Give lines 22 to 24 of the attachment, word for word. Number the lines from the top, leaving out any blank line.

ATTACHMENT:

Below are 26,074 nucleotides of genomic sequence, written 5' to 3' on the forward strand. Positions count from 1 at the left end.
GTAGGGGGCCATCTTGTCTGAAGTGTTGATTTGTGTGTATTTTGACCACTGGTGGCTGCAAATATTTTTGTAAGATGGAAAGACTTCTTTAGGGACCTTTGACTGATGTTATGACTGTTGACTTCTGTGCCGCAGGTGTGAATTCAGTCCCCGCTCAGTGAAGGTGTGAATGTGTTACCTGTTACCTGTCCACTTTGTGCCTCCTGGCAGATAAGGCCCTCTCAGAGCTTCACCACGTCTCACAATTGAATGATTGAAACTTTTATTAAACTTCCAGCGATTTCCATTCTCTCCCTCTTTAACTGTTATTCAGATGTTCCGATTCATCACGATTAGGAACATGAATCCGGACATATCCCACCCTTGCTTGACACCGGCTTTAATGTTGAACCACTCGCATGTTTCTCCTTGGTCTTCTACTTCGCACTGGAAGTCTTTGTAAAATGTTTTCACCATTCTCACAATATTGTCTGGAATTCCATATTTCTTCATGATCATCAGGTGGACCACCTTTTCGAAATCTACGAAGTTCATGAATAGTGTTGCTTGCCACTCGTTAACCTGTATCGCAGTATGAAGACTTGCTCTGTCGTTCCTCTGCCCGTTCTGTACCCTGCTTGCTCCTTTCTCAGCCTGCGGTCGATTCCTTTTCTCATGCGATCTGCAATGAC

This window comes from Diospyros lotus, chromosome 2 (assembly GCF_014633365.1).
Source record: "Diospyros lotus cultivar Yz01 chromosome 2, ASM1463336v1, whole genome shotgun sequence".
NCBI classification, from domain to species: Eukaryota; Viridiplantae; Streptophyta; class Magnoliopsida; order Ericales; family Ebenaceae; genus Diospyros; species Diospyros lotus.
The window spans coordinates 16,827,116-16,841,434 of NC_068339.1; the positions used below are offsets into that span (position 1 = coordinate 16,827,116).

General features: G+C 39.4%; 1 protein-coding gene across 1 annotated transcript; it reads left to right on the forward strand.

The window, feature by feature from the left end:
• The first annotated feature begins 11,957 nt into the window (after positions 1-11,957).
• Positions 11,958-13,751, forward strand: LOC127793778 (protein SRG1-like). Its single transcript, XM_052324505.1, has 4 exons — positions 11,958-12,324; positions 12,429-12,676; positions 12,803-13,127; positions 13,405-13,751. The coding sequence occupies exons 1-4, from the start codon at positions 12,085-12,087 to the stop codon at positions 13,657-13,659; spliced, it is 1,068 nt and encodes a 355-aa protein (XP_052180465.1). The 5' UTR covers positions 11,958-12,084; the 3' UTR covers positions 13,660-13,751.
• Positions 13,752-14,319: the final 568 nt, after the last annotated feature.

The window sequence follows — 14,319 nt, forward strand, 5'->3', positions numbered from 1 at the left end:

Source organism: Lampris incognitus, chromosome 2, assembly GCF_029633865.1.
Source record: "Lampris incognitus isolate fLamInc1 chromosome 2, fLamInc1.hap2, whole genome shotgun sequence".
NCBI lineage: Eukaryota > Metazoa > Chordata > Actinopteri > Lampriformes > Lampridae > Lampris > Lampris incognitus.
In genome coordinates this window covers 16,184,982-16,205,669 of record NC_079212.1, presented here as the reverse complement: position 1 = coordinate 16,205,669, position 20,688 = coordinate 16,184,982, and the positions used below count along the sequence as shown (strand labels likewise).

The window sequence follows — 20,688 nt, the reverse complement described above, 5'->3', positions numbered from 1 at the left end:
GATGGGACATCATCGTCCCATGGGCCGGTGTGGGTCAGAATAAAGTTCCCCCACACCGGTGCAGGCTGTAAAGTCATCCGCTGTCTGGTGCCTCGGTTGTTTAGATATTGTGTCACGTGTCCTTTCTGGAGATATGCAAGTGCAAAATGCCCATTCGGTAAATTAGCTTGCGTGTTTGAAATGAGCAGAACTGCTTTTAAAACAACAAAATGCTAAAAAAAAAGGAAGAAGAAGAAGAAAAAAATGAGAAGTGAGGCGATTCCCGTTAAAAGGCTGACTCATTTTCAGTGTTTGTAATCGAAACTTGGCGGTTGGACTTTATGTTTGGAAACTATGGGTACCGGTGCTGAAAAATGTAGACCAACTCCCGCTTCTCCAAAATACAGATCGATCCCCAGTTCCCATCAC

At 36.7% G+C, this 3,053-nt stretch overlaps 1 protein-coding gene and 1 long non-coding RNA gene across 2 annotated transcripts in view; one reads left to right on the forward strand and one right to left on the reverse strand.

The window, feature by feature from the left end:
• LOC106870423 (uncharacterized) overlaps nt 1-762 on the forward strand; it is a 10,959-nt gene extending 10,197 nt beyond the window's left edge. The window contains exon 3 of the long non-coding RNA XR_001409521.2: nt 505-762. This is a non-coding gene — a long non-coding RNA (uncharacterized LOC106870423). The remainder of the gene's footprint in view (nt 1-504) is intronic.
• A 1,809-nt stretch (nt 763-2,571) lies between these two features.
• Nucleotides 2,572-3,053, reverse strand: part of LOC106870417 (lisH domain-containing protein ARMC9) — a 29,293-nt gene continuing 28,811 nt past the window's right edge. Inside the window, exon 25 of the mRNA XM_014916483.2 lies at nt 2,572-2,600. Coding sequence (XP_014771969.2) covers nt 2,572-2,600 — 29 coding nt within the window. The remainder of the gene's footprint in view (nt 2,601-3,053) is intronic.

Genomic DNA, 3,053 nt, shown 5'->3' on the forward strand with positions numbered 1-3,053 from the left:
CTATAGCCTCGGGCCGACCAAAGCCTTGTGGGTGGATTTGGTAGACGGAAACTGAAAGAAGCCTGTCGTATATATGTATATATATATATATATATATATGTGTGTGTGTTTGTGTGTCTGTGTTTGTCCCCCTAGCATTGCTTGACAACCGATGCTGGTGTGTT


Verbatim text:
• A 1,809-nt stretch (nt 763-2,571) lies between these two features.
• Nucleotides 2,572-3,053, reverse strand: part of LOC106870417 (lisH domain-containing protein ARMC9) — a 29,293-nt gene continuing 28,811 nt past the window's right edge. Inside the window, exon 25 of the mRNA XM_014916483.2 lies at nt 2,572-2,600. Coding sequence (XP_014771969.2) covers nt 2,572-2,600 — 29 coding nt within the window. The remainder of the gene's footprint in view (nt 2,601-3,053) is intronic.

Genomic DNA, 3,053 nt, shown 5'->3' on the forward strand with positions numbered 1-3,053 from the left: